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Thao Phi: The Real and Meaningful Impact of Buddhist Translation on My Life
Reflections from Thao Phi, a recent student in the Graduate Certificate Program in Buddhist Translation, about how the program profoundly impacted her spiritual journey.
The translation program touched my life both in and beyond the classroom. In the Reading Seminar, we read the Therigatha, a poetry anthology depicting the spiritual experiences of elder nuns. Reading certain poems spiritually shook me and really planted a seed. A professor described my feeling as saṃvega, which in Pali is “Urgency or alarm in an existential way, remains the baseline of our practice, whether we act on it to the extent of renunciation or not. It's the same path and the same motivating feeling.” I agree, and I continue to read the poems to anyone I can. The Therigatha inspires me to take on a similar endeavor with the high school girls I teach–what rare and fortuitous circumstances to be on campus with a population of nuns! This course also gave me the gift of bonding with my dad over Tang poetry and bringing about a new way of relating to each other.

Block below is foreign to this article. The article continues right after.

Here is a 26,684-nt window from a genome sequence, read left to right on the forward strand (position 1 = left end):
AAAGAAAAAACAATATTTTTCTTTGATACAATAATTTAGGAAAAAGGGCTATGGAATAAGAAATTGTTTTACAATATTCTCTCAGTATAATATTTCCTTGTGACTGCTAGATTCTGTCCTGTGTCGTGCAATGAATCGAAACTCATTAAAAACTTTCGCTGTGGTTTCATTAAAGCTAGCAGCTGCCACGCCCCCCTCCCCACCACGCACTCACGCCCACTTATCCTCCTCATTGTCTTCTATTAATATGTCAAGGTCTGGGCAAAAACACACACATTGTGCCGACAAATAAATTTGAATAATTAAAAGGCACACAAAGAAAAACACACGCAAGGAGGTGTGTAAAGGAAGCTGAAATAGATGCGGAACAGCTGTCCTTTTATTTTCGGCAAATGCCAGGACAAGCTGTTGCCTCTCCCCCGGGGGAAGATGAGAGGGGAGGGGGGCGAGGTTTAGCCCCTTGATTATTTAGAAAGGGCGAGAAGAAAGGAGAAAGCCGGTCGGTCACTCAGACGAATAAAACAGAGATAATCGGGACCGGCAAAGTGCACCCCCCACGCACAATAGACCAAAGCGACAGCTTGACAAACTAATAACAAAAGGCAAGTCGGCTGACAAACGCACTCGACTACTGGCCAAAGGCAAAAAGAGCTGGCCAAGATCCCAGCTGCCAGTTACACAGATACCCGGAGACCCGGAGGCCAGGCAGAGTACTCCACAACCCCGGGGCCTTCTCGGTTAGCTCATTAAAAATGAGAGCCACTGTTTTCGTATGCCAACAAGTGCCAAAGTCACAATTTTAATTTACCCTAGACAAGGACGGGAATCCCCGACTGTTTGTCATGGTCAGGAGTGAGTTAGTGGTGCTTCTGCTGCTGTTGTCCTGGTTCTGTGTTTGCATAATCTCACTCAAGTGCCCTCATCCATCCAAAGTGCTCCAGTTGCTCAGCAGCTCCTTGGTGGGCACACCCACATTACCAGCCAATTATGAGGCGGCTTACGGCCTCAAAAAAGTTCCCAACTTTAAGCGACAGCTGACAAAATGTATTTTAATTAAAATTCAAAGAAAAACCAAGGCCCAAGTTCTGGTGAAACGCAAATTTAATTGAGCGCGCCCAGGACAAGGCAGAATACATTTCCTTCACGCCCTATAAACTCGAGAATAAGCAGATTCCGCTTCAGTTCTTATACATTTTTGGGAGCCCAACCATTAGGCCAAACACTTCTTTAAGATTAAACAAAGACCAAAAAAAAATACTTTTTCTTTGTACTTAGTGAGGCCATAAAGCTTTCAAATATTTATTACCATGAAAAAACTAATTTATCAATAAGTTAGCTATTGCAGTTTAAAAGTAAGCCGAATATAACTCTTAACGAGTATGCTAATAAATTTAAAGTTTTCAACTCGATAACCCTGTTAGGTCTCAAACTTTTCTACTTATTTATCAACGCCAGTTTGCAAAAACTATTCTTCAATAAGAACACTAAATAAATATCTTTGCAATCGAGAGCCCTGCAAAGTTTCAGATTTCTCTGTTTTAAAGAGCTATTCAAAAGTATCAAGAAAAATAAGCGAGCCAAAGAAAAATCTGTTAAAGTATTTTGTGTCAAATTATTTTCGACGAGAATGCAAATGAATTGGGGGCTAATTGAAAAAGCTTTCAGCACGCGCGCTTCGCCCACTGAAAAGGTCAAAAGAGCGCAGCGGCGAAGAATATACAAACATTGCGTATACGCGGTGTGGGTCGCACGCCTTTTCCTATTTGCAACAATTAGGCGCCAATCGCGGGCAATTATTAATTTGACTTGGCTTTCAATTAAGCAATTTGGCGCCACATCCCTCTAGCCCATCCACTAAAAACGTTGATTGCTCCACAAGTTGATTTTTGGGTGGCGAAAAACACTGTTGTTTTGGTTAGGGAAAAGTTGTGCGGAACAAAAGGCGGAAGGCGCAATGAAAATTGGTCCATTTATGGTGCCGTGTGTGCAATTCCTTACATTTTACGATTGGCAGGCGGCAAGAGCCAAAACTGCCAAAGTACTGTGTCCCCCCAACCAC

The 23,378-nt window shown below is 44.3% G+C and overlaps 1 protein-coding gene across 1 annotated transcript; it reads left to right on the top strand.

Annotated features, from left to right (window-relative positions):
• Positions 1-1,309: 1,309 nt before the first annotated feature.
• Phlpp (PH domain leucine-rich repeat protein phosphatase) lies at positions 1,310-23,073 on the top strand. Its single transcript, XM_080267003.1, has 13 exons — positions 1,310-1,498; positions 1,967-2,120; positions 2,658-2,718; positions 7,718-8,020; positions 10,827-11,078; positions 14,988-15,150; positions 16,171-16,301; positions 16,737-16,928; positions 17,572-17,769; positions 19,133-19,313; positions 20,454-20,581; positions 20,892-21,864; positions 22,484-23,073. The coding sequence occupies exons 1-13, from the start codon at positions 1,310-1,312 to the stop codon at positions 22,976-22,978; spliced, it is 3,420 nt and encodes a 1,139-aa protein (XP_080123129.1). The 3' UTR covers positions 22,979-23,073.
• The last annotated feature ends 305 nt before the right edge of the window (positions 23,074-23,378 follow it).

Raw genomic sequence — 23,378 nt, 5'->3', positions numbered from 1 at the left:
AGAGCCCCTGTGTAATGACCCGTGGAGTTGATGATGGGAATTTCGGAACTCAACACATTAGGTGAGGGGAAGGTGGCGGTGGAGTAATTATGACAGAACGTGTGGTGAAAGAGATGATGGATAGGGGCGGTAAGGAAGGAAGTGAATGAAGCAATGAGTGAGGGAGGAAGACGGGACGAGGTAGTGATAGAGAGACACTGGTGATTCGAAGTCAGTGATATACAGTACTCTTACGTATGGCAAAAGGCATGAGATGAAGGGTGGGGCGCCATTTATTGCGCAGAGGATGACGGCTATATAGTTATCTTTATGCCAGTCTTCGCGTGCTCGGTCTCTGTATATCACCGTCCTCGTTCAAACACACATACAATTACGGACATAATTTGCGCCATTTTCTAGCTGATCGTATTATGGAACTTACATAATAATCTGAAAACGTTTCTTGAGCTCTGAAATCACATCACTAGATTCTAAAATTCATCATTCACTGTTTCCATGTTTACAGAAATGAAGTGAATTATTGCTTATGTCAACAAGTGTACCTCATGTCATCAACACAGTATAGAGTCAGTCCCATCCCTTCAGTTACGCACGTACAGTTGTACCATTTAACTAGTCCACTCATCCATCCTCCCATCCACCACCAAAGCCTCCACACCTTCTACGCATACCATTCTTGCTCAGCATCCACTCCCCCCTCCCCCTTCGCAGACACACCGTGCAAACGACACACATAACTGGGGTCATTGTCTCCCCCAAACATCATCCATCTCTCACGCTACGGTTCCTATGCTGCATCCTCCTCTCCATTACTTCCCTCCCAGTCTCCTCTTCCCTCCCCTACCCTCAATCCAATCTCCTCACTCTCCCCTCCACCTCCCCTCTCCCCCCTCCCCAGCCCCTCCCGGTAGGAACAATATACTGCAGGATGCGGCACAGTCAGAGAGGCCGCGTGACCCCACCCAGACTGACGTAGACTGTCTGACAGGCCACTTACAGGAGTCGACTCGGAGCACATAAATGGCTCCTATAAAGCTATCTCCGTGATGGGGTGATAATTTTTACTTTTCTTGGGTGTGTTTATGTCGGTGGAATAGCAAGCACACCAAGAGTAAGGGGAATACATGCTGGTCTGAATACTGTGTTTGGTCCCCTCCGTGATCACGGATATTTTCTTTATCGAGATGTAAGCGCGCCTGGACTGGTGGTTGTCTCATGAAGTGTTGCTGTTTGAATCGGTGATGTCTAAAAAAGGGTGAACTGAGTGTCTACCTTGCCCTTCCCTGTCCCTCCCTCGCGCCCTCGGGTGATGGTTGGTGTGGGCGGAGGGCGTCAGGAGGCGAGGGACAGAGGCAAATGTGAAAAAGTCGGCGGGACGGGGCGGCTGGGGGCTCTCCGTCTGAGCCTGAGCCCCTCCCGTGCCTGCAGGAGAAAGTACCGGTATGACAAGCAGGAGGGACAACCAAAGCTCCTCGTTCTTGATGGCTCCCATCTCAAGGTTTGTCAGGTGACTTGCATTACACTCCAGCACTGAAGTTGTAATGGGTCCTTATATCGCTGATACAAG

Another outstanding course was Hermeneutics of Self. While I have been practicing Buddhism for much of my life, this course brought greater understanding and depth to my practice. It was so interesting to be able to deep-dive into segments of text with classmates. We analytically and experientially unpacked concepts like the five skandhas and what kleshas are comprised of. I was avoidant of the Yogacara school before this course, and now it makes so much more sense in a practical way. These impacts on my life manifested in very real, tangible, and meaningful ways. The transformations were, no doubt, a direct result of the Translation Program courses.